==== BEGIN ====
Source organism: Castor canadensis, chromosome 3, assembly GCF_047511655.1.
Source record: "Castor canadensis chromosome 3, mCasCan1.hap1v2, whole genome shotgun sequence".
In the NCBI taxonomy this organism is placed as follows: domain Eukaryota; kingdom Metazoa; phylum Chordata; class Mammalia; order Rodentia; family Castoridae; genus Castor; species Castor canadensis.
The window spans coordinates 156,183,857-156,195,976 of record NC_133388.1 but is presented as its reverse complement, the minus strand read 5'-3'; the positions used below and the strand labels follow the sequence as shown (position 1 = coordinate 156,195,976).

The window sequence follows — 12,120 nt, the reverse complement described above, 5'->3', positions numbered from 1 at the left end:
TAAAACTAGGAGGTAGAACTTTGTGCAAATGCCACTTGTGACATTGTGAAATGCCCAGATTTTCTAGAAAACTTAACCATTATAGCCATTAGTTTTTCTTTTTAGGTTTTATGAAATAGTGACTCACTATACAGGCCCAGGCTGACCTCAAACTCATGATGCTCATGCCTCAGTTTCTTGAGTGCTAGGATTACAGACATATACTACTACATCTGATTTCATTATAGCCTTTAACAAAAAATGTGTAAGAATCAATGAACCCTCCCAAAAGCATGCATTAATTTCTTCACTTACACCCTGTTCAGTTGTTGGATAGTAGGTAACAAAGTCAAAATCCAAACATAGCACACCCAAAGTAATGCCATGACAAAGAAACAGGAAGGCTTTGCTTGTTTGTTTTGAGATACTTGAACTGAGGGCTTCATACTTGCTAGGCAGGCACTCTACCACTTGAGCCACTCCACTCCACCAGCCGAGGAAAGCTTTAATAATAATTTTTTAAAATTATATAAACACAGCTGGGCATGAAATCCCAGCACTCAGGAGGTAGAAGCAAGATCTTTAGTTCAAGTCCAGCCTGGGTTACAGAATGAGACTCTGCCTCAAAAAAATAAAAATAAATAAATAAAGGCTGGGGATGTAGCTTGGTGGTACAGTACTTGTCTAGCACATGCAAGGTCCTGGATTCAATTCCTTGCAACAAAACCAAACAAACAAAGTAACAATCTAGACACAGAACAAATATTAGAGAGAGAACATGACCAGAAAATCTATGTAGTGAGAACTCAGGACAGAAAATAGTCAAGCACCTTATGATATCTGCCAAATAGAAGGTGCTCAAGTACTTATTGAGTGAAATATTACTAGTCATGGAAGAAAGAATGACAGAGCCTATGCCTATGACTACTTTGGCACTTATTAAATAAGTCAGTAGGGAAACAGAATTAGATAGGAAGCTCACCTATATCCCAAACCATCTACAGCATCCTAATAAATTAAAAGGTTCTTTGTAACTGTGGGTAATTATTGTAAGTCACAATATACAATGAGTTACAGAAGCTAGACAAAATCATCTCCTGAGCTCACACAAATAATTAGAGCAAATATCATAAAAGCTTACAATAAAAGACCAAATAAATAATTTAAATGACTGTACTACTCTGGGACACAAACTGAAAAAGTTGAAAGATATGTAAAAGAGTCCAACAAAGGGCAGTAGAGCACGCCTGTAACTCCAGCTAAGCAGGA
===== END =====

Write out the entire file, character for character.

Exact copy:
Source organism: Castor canadensis, chromosome 3, assembly GCF_047511655.1.
Source record: "Castor canadensis chromosome 3, mCasCan1.hap1v2, whole genome shotgun sequence".
In the NCBI taxonomy this organism is placed as follows: domain Eukaryota; kingdom Metazoa; phylum Chordata; class Mammalia; order Rodentia; family Castoridae; genus Castor; species Castor canadensis.
The window spans coordinates 156,183,857-156,195,976 of record NC_133388.1 but is presented as its reverse complement, the minus strand read 5'-3'; the positions used below and the strand labels follow the sequence as shown (position 1 = coordinate 156,195,976).

The window sequence follows — 12,120 nt, the reverse complement described above, 5'->3', positions numbered from 1 at the left end:
TAAAACTAGGAGGTAGAACTTTGTGCAAATGCCACTTGTGACATTGTGAAATGCCCAGATTTTCTAGAAAACTTAACCATTATAGCCATTAGTTTTTCTTTTTAGGTTTTATGAAATAGTGACTCACTATACAGGCCCAGGCTGACCTCAAACTCATGATGCTCATGCCTCAGTTTCTTGAGTGCTAGGATTACAGACATATACTACTACATCTGATTTCATTATAGCCTTTAACAAAAAATGTGTAAGAATCAATGAACCCTCCCAAAAGCATGCATTAATTTCTTCACTTACACCCTGTTCAGTTGTTGGATAGTAGGTAACAAAGTCAAAATCCAAACATAGCACACCCAAAGTAATGCCATGACAAAGAAACAGGAAGGCTTTGCTTGTTTGTTTTGAGATACTTGAACTGAGGGCTTCATACTTGCTAGGCAGGCACTCTACCACTTGAGCCACTCCACTCCACCAGCCGAGGAAAGCTTTAATAATAATTTTTTAAAATTATATAAACACAGCTGGGCATGAAATCCCAGCACTCAGGAGGTAGAAGCAAGATCTTTAGTTCAAGTCCAGCCTGGGTTACAGAATGAGACTCTGCCTCAAAAAAATAAAAATAAATAAATAAAGGCTGGGGATGTAGCTTGGTGGTACAGTACTTGTCTAGCACATGCAAGGTCCTGGATTCAATTCCTTGCAACAAAACCAAACAAACAAAGTAACAATCTAGACACAGAACAAATATTAGAGAGAGAACATGACCAGAAAATCTATGTAGTGAGAACTCAGGACAGAAAATAGTCAAGCACCTTATGATATCTGCCAAATAGAAGGTGCTCAAGTACTTATTGAGTGAAATATTACTAGTCATGGAAGAAAGAATGACAGAGCCTATGCCTATGACTACTTTGGCACTTATTAAATAAGTCAGTAGGGAAACAGAATTAGATAGGAAGCTCACCTATATCCCAAACCATCTACAGCATCCTAATAAATTAAAAGGTTCTTTGTAACTGTGGGTAATTATTGTAAGTCACAATATACAATGAGTTACAGAAGCTAGACAAAATCATCTCCTGAGCTCACACAAATAATTAGAGCAAATATCATAAAAGCTTACAATAAAAGACCAAATAAATAATTTAAATGACTGTACTACTCTGGGACACAAACTGAAAAAGTTGAAAGATATGTAAAAGAGTCCAACAAAGGGCAGTAGAGCACGCCTGTAACTCCAGCTAAGCAGGA